By Joint Base Pearl Harbor-Hickam Public Affairs
Ships from around the world visited Joint Base Pearl Harbor-Hickam in summer 2014 to take part in the world’s largest international maritime exercise, Rim of the Pacific (RIMPAC). Twenty-two nations, 49 surface ships, six submarines, more than 200 aircraft, and 25,000 personnel participated in the exercise, held in and around the Hawaiian Islands and southern California.
Last year’s exercise included units and personnel from Australia, Brunei, Canada, Chile, Colombia, France, India, Indonesia, Japan, Malaysia, Mexico, Netherlands, New Zealand, Norway, People’s Republic of China, Peru, the Republic of Korea, the Republic of the Philippines, Singapore, Tonga, the United Kingdom and the United States.
For the first time, hospital ships participated in RIMPAC. The Chinese hospital ship, Peace Ark, and USNS Mercy (T-AH 19) conducted personnel exchanges, military medicine exchanges and medical evacuation and mass casualty training, along with innovations and demonstrations by Commander, Navy Region Hawaii as Commander of Task Force Energy and Environment.
While RIMPAC is primarily thought of as a naval exercise, the U.S. Air Force also made significant contributions.
The 15th Maintenance Operations Center (MOC), which typically coordinates the C-17 Globemaster IIIs, provided maintenance servicing and job control for most of the aircraft involved in the exercise. The 747th Communications Squadron helped to maintain communication security during RIMPAC.
In October of 2014, the joint base welcomed Gen. Lori Robinson, who took command of Pacific Air Forces from Gen. Hawk Carlisle during a change of command ceremony at JBPHH. Robinson is the first woman to lead a U.S. Air Force Component Major Command.
In November, military service members, civilians and families attended and participated in the annual Kapuaikaula Makahiki held at Hickam Harbor Beach, JBPHH.
The makahiki, known as a “Hawaiian Thanksgiving,” provided an opportunity for military families to learn more about the culture and history of Hawaii.
Many dignitaries visited JBPHH in 2014. They included Lt. Gen. Russell Handy, 11th Air Force commander; Kathryn Miles, former Women Airforce Service Pilot (WASP); Vice Adm. Bill Moran, chief of naval personnel (CNP); Commodore Peter Yates, Royal Australian Air Force (RAAF) general logistics director; and Master Chief Petty Officer of the Navy (MCPON) Mike Stevens.
In July, Secretary of the Navy (SECNAV) Ray Mabus led a groundbreaking for the Navy’s largest solar project in Hawaii at JBPHH.
Less welcome visitors were Hurricanes Iselle and Julio. Iselle, which at one point was a Category 4 hurricane, weakened into a tropical storm before it made landfall on the Big Island on Aug. 8 while Hurricane Julio mostly spared the islands, moving north of Hawaii on Aug. 10. The 53rd Weather Reconnaissance Squadron (WRS), better known as the Air Force Reserve’s Hurricane Hunters, deployed to JBPHH and spent close to a week providing hurricane reconnaissance support as well as helping with rescue efforts and data research. The squadron flew eight missions into Iselle and five into Julio while in Hawaii.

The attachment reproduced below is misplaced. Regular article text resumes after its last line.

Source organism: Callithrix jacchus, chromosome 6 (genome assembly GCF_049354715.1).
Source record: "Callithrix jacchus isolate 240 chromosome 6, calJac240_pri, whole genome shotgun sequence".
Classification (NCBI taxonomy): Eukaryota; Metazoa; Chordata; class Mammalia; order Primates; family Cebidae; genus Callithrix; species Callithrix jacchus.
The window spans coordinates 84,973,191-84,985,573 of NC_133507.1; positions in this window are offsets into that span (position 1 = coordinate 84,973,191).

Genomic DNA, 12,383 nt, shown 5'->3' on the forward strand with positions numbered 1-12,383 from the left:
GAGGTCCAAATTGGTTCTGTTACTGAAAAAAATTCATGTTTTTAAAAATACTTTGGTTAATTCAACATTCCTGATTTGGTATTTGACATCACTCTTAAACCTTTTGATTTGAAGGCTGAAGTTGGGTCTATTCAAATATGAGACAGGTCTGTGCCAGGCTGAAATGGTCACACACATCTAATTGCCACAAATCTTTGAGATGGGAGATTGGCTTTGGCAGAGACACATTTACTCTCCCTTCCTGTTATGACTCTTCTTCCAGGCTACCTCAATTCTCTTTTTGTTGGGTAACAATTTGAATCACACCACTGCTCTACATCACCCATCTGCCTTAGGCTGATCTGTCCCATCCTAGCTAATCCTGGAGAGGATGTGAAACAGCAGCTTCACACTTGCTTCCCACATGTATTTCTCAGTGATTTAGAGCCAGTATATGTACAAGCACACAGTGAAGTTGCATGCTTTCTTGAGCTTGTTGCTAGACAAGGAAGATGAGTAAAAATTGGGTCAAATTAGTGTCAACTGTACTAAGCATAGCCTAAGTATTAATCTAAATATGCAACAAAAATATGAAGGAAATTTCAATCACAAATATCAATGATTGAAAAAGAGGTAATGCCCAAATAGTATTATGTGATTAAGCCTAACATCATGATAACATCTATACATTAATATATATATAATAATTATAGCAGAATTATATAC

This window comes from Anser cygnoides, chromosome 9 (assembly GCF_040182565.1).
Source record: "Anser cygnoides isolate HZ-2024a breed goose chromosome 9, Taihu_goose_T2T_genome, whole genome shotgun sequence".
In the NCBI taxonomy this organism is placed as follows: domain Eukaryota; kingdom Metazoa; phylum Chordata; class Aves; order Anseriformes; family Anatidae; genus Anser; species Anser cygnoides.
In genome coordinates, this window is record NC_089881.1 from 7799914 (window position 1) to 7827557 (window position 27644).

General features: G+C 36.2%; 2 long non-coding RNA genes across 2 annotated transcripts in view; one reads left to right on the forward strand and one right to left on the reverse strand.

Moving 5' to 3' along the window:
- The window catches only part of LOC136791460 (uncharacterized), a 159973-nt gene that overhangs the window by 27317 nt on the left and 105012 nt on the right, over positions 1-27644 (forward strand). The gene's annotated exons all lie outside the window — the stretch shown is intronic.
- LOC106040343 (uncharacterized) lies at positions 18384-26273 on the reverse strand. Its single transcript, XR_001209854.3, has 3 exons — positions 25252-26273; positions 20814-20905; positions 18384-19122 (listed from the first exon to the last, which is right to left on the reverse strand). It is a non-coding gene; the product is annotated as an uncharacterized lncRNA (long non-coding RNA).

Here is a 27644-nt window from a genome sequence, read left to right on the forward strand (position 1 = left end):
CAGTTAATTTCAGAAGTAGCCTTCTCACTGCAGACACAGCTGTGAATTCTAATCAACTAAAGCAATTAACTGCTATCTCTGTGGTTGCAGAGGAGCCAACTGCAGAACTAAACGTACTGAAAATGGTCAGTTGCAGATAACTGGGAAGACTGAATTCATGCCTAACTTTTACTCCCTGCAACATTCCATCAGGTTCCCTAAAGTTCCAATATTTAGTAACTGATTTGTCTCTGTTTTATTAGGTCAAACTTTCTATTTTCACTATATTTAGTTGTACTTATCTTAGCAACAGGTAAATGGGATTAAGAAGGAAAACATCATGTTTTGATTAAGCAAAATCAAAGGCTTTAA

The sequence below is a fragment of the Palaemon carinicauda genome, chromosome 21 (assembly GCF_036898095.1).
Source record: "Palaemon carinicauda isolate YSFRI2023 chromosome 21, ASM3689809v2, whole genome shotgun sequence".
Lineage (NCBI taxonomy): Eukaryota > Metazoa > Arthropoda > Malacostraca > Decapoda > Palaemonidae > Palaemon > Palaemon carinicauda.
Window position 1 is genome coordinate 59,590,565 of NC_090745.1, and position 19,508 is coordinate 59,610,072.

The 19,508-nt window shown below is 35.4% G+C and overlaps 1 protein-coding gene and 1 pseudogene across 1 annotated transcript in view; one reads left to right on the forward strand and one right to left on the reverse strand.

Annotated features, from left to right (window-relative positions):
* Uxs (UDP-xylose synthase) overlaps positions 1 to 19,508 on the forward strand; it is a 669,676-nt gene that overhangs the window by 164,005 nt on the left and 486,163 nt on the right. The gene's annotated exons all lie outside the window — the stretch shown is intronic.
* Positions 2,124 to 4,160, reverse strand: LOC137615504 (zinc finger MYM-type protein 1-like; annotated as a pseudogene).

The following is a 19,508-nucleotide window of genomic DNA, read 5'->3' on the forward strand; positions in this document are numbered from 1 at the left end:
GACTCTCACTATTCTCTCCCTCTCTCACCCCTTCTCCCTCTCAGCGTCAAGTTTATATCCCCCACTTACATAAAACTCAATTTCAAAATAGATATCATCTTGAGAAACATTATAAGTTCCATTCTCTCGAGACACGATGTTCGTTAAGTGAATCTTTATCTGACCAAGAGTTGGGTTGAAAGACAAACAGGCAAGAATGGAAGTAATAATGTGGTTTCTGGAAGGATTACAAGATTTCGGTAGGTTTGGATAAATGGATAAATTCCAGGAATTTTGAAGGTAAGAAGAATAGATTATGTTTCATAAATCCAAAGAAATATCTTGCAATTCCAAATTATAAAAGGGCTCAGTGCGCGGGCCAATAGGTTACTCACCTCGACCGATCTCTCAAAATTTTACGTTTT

2014 also marked the arrival of new ships to the JBPHH waterfront.
In August, two guided-missile destroyers— USS Preble (DDG 88) and USS John Paul Jones (DDG 53)— arrived at their new home-port of JBPHH.
John Paul Jones brought updated advanced Aegis capabilities to the surface group and will replace Lake Erie in Hawaii as a rotational ballistic missile defense deployer and testing ship.
Preble arrived from San Diego, replacing USS Reuben James (FFG 57), which was de-commissioned in July 2013. As a Flight 2A destroyer, Preble can embark helicopters to provide more robust response when it deploys.
In November, the Virginia-class fast-attack submarine USS Mississippi (SSN 782) arrived at the Pearl Harbor waterfront. Mississippi is the newest submarine permanently assigned to Submarine Squadron 1.
As 2014 drew to an end, JBPHH welcomed survivors of the Dec. 7, 1941 attack on Pearl Harbor who were in Hawaii for ceremonies marking the event.
Several of the survivors, along with their friends and families, participated in a white boat tour of Pearl Harbor on Dec. 4. They learned about the history of the harbor as well as its current role as an active U.S. naval base. The tour concluded with a stop at the USS Arizona Memorial where guests took time to drop flower petals into the memorial well in honor of those who lost their lives during the attack.
On Dec. 7, four of the nine remaining Sailors who were serving aboard USS Arizona during the Pearl Harbor attack—John Anderson, Lauren Bruner, Louis Conter and Donald Stratton—arrived at the USS Arizona Memorial for their final official reunion. While at the memorial, the survivors poured a “final toast” to their shipmates, drinking from original champagne glasses from the USS Arizona. They shared a bottle of wine—a gift from President Gerald Ford to the association presented in 1975.
The “final pour” marked the last gathering of the USS Arizona Reunion Association, bringing a page of Pearl Harbor history to a close.